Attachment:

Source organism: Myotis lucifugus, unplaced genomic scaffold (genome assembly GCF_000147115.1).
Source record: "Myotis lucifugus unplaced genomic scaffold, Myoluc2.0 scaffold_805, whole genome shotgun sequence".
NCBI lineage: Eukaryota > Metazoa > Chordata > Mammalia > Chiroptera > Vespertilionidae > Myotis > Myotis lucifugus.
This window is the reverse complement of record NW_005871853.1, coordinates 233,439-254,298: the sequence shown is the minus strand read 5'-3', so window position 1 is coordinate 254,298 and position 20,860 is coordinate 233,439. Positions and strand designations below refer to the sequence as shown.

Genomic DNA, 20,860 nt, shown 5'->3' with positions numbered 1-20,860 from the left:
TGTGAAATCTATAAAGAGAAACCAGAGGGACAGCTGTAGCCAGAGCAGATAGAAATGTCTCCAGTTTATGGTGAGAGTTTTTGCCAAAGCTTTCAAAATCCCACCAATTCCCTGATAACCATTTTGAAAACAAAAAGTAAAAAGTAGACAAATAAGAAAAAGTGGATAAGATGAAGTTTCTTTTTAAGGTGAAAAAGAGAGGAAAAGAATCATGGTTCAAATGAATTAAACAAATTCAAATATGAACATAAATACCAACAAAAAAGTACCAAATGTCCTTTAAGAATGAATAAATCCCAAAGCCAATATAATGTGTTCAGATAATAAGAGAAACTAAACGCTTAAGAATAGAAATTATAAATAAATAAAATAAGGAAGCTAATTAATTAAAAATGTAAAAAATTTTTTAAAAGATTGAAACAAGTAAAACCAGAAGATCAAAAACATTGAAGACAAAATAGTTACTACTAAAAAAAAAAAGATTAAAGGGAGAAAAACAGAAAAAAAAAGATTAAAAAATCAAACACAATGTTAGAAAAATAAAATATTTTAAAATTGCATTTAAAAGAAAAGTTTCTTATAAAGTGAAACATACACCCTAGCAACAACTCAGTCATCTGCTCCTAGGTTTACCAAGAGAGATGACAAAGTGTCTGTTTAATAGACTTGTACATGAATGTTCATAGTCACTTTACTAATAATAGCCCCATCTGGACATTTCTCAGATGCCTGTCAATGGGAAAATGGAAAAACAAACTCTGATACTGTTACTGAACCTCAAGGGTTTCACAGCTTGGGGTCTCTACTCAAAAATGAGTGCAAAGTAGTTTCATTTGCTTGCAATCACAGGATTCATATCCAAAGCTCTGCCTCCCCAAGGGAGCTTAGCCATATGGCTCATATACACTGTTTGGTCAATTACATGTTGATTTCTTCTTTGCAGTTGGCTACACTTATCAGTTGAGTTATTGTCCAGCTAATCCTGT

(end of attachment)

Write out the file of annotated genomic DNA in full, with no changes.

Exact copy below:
Source organism: Myotis lucifugus, unplaced genomic scaffold (genome assembly GCF_000147115.1).
Source record: "Myotis lucifugus unplaced genomic scaffold, Myoluc2.0 scaffold_805, whole genome shotgun sequence".
NCBI lineage: Eukaryota > Metazoa > Chordata > Mammalia > Chiroptera > Vespertilionidae > Myotis > Myotis lucifugus.
This window is the reverse complement of record NW_005871853.1, coordinates 233,439-254,298: the sequence shown is the minus strand read 5'-3', so window position 1 is coordinate 254,298 and position 20,860 is coordinate 233,439. Positions and strand designations below refer to the sequence as shown.

Genomic DNA, 20,860 nt, shown 5'->3' with positions numbered 1-20,860 from the left:
TGTGAAATCTATAAAGAGAAACCAGAGGGACAGCTGTAGCCAGAGCAGATAGAAATGTCTCCAGTTTATGGTGAGAGTTTTTGCCAAAGCTTTCAAAATCCCACCAATTCCCTGATAACCATTTTGAAAACAAAAAGTAAAAAGTAGACAAATAAGAAAAAGTGGATAAGATGAAGTTTCTTTTTAAGGTGAAAAAGAGAGGAAAAGAATCATGGTTCAAATGAATTAAACAAATTCAAATATGAACATAAATACCAACAAAAAAGTACCAAATGTCCTTTAAGAATGAATAAATCCCAAAGCCAATATAATGTGTTCAGATAATAAGAGAAACTAAACGCTTAAGAATAGAAATTATAAATAAATAAAATAAGGAAGCTAATTAATTAAAAATGTAAAAAATTTTTTAAAAGATTGAAACAAGTAAAACCAGAAGATCAAAAACATTGAAGACAAAATAGTTACTACTAAAAAAAAAAAGATTAAAGGGAGAAAAACAGAAAAAAAAAGATTAAAAAATCAAACACAATGTTAGAAAAATAAAATATTTTAAAATTGCATTTAAAAGAAAAGTTTCTTATAAAGTGAAACATACACCCTAGCAACAACTCAGTCATCTGCTCCTAGGTTTACCAAGAGAGATGACAAAGTGTCTGTTTAATAGACTTGTACATGAATGTTCATAGTCACTTTACTAATAATAGCCCCATCTGGACATTTCTCAGATGCCTGTCAATGGGAAAATGGAAAAACAAACTCTGATACTGTTACTGAACCTCAAGGGTTTCACAGCTTGGGGTCTCTACTCAAAAATGAGTGCAAAGTAGTTTCATTTGCTTGCAATCACAGGATTCATATCCAAAGCTCTGCCTCCCCAAGGGAGCTTAGCCATATGGCTCATATACACTGTTTGGTCAATTACATGTTGATTTCTTCTTTGCAGTTGGCTACACTTATCAGTTGAGTTATTGTCCAGCTAATCCTGT